in reading and writing, in addition to independent learning skills.
is set up in the classroom as four central environments--writing
room, reading room, library, and publishing room. In each environment,
students are able to receive cognitive and social support. The following
example shows how TELE-Web was integrated into a fourth grade unit
TELE-Writing Room. A KWL (what I know, want to know, have learned
about) activity on castles; retelling stories in one's own words;
creating cognitive webs; play writing; story writing.
TELE-Reading Room. Castle spelling words; castle chat.
TELE-Library. Internet search on castles; castle word-sort;
email to people knowledgeable about castles in Poland and Scotland.
TELE-Publishing Room. Stories for editing and comments; journal
of castle life contrasts.
research suggests that with TELE-Web children are more motivated
to write and that they are writing longer and more descriptive stories.
Access to the Science Curriculum
Judy Zorfass at the Education Development Center, Inc., in Massachusetts
is finding that technology tools can be integrated into challenging
science curriculum and instruction to ensure access for students
with disabilities. Zorfass' Project ASSIST (All Students in Supported
Inquiry-Based Science with Technology) brings together teachers,
science specialists, special educators, and technology specialists
on a regular basis to plan, act, and reflect upon student learning
in science, in inclusive classrooms, supported by technology.
activities. During the planning phase the classroom teacher
and the specialists develop a lesson containing clear science
learning goals. The lesson is related to the science standards,
includes modifications for students with disabilities, and is
supported by technology where appropriate.
instruction. The teacher implements the lesson, however, some
of the team members also participate. Their role is to closely
observe and gather data on children's responses to the lesson,
as well as assist with instruction when appropriate.
on progress. The reflection phase occurs soon after the lesson.
Each team member shares the data he or she has gathered regarding
student learning. The teacher and the specialists describe,
interpret, and reflect on the students' work as it relates to
the criteria that have been set.
more information about Project ASSIST, check out Zorfass's web site
Concept Development in Mathematics
John Woodward of the University of Puget Sound in Washington has
been studying how technology can be integrated into mathematical
problem-solving activities to provide access to students with cognitive
traditional math story problem lessons where students read a problem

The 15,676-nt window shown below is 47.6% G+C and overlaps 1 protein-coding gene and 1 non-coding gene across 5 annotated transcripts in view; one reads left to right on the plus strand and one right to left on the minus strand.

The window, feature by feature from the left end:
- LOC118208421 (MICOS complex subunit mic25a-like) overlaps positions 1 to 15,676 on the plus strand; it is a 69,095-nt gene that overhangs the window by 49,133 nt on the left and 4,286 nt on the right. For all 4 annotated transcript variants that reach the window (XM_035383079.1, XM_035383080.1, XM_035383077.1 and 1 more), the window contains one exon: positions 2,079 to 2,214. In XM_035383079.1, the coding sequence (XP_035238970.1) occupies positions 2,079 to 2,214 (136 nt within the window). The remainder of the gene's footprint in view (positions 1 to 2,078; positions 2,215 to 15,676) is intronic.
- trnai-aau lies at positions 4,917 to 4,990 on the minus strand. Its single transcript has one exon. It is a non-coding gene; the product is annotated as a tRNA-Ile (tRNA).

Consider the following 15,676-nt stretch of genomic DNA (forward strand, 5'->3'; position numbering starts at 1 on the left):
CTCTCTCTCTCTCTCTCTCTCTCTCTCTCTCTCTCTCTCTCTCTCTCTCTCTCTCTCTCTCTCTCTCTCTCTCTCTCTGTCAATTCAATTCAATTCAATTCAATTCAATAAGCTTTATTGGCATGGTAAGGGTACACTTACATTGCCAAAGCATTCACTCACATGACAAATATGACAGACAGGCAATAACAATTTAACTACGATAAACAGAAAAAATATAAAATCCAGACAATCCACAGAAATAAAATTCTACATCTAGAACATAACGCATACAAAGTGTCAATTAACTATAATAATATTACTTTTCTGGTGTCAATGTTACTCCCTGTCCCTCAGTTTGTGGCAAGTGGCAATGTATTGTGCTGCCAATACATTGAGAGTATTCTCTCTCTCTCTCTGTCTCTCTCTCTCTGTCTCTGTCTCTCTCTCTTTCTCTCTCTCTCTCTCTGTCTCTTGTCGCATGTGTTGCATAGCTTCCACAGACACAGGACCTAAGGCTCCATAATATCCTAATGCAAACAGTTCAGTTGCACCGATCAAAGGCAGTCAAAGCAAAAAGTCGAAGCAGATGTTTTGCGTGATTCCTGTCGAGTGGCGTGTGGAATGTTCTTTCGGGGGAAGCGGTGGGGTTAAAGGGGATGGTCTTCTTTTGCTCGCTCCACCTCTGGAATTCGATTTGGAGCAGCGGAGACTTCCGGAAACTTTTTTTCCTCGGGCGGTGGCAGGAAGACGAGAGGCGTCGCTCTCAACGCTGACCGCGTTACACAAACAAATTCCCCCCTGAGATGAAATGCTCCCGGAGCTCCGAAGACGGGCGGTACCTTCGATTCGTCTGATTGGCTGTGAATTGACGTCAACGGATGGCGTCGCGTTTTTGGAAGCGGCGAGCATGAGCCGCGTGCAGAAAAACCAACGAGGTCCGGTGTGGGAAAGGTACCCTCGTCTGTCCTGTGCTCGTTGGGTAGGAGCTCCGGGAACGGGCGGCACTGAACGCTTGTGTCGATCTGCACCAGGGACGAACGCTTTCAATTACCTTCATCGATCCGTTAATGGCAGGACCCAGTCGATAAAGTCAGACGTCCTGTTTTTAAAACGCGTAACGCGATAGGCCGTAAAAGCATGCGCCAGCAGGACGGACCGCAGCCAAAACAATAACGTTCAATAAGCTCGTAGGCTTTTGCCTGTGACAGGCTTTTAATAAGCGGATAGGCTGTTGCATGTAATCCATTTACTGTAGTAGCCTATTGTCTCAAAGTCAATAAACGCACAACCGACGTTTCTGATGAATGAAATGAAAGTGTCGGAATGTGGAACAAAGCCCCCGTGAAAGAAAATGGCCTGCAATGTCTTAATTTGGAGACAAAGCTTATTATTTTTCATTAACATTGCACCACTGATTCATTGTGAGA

in text and are expected to calculate answers, Woodward uses computer-based
spreadsheet programs in conjunction with real-life problems. Spreadsheets
are an excellent tool because they model or provide visual representations
of the problem, crunch the calculations--which is a tedious turn-off
for many youngsters, but especially true for students with disabilities--and
thereby focus the students' attention on understanding the mathematical
operations in a real-life context. Spreadsheets free students, who
heretofore had difficulty with math, to keep asking questions, to
continue analyzing the visual representations of the data, and eventually
to use their higher level thinking skills to formulate conclusions.
Woodward has successfully field tested numerous lessons using his
research-based approach. For a look at selected lessons, check out
his web site at
Elements to Consider in Implementing Technology·
Locate equipment where instruction and learning are taking place.
Technology needs to be in the classroom and accessible to the
low tech applications whenever possible.
the use of technology into lessons in a purposeful and meaningful
Have the same equipment used in the classroom available in the
child's home to promote continuity of learning, if possible.
training and technical support to classroom teachers initially.
When the technology is available in the home, provide training
to family members.
the initial fiscal and human resources as an investment that
the child will continue to benefit from in subsequent years.
Don't reinvent the wheel each year--when possible use the technology
that is already in place.
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mathematical literacy in secondary classrooms. TEACHING Exceptional
J., & Baxter, J. (1997). The effects of an innovative approach to
mathematics on academically low achieving students in inclusive
settings. Exceptional Children, 63(3), 373-388.
Zorfass, J. (1998). Successful Science for Every Student: How Technology
Helps (video-based professional development package). Newton, MA:
Education Development Center, Inc.